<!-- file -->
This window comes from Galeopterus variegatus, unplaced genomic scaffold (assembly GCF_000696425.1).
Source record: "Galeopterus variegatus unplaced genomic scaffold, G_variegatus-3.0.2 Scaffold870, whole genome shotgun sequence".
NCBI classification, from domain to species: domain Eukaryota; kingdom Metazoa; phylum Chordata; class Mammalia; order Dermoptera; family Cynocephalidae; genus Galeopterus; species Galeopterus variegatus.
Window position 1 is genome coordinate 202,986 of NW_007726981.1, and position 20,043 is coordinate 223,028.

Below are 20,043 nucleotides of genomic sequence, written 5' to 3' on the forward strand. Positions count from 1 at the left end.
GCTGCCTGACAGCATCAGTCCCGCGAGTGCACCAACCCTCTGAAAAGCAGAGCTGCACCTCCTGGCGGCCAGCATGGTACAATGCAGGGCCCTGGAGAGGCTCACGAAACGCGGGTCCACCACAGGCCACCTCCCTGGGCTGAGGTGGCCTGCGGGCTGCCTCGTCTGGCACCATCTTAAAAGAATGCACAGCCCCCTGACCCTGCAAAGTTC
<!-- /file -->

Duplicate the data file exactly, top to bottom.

This window comes from Galeopterus variegatus, unplaced genomic scaffold (assembly GCF_000696425.1).
Source record: "Galeopterus variegatus unplaced genomic scaffold, G_variegatus-3.0.2 Scaffold870, whole genome shotgun sequence".
NCBI classification, from domain to species: domain Eukaryota; kingdom Metazoa; phylum Chordata; class Mammalia; order Dermoptera; family Cynocephalidae; genus Galeopterus; species Galeopterus variegatus.
Window position 1 is genome coordinate 202,986 of NW_007726981.1, and position 20,043 is coordinate 223,028.

Below are 20,043 nucleotides of genomic sequence, written 5' to 3' on the forward strand. Positions count from 1 at the left end.
GCTGCCTGACAGCATCAGTCCCGCGAGTGCACCAACCCTCTGAAAAGCAGAGCTGCACCTCCTGGCGGCCAGCATGGTACAATGCAGGGCCCTGGAGAGGCTCACGAAACGCGGGTCCACCACAGGCCACCTCCCTGGGCTGAGGTGGCCTGCGGGCTGCCTCGTCTGGCACCATCTTAAAAGAATGCACAGCCCCCTGACCCTGCAAAGTTC